MEXICO CITY, Sept 18 (Reuters) - The central Mexican state of Puebla said on Monday it had revoked the operating license of ride-hailing firm Cabify after one of its drivers was arrested on suspicion of murdering a female passenger.
The body of Mara Fernanda Castilla, 19, was found near a motel in the city of Puebla on Friday, sparking weekend protests about violence against women in various parts of Mexico.
Diodoro Carrasco, Puebla’s interior minister, told a news conference the state had withdrawn the license of the Madrid-based Cabify due to “irregularities in its security protocols.”
A total of 647 women were murdered in Mexico during the first six months of 2017, according to data published by the National Citizen Observatory (ONC), a civil group monitoring justice and security in the country.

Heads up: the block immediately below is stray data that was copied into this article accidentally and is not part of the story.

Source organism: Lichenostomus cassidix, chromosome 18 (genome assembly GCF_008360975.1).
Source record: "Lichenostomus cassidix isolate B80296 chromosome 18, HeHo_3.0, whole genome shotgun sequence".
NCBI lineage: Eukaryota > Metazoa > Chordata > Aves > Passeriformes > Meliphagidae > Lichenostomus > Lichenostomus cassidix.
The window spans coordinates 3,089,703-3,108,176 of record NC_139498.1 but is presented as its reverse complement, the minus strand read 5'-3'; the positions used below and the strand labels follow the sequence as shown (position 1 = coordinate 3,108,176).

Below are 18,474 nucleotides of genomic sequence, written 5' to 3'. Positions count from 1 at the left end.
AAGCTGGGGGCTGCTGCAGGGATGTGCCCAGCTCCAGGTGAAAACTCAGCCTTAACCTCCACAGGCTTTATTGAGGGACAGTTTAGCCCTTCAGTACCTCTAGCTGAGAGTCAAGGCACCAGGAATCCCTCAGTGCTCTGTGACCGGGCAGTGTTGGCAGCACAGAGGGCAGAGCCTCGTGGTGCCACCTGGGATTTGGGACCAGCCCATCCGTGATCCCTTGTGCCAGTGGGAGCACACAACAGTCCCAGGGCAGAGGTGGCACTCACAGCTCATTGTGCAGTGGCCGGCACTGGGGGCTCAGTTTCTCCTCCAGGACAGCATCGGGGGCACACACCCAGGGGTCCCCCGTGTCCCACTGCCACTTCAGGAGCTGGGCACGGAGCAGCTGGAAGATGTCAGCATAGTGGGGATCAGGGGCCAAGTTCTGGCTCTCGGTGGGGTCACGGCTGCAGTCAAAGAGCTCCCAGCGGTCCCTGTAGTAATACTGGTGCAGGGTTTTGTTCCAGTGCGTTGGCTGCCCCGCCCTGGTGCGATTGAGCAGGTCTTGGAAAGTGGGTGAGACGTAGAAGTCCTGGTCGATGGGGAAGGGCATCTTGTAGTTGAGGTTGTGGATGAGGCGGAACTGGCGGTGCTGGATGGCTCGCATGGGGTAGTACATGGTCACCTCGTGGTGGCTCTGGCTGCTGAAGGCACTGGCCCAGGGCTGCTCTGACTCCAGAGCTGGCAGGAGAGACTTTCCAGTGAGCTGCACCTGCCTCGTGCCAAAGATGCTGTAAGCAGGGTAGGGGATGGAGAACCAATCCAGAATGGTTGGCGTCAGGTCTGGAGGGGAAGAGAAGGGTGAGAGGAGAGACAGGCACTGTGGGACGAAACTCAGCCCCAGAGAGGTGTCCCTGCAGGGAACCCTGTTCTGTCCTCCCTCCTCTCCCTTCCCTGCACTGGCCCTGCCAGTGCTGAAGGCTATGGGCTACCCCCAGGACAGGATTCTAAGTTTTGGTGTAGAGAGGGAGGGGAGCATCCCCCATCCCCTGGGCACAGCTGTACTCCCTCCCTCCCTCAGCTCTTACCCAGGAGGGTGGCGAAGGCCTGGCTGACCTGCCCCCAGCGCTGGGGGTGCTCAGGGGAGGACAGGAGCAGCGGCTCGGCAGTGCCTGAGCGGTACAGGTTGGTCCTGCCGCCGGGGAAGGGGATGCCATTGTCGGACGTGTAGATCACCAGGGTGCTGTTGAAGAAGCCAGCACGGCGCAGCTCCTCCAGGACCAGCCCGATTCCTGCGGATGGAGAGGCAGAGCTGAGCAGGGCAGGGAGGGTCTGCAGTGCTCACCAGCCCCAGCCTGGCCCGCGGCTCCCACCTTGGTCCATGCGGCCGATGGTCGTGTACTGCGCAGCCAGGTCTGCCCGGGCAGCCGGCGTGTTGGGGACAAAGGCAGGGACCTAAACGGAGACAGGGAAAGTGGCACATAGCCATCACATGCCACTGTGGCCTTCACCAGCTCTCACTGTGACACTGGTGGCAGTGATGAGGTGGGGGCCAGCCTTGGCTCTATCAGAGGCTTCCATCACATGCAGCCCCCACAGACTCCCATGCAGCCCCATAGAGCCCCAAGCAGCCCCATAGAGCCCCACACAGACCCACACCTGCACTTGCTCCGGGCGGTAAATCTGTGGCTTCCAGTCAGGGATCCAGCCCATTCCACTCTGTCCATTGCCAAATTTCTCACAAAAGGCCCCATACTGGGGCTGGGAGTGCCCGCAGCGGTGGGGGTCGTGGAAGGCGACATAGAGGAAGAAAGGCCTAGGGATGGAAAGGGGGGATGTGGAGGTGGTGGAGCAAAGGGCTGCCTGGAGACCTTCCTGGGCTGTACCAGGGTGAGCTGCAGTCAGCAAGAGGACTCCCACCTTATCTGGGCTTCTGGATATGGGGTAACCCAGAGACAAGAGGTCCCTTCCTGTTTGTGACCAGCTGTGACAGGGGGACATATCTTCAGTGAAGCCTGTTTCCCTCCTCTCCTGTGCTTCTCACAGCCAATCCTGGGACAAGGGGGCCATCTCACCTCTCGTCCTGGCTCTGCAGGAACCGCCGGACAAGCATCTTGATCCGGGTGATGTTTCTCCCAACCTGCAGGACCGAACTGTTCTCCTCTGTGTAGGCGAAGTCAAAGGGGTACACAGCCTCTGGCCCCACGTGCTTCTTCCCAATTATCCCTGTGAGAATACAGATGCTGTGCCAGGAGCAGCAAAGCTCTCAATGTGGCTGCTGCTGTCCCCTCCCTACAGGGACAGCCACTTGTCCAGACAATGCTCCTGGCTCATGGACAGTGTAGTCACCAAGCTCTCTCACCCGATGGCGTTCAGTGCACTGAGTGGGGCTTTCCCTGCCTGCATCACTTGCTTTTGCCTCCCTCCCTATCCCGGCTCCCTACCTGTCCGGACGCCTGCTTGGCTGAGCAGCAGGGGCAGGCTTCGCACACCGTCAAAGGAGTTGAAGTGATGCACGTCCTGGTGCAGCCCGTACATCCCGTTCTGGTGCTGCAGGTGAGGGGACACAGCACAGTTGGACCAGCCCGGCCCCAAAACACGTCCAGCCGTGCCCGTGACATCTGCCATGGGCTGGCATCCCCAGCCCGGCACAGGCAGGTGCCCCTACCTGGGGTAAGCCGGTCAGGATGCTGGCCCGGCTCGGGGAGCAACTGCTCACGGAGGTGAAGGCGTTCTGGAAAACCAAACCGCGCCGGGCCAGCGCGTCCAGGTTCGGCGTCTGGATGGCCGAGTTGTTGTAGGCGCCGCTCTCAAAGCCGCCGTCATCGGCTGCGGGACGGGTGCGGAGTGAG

Prosecutors said they believe the driver, identified only as Ricardo N., killed Castilla at the motel after she had hailed a car with the service.
In a statement, Cabify questioned the decision to revoke the license and said it was working on measures to improve security precautions, including developing a panic button for the platform.
Capitalizing on concerns about dangerous drivers, a Mexican start-up called Laudrive competes with Uber and Cabify for ride-hailing business in Mexico City by exclusively serving women using female drivers.
Luis Fernando Montes de Oca, the chief executive of Laudrive, said demand for his 750 female drivers had almost doubled since Castilla’s body was found on Friday. (Reporting by Noe Torres; Editing by Richard Chang)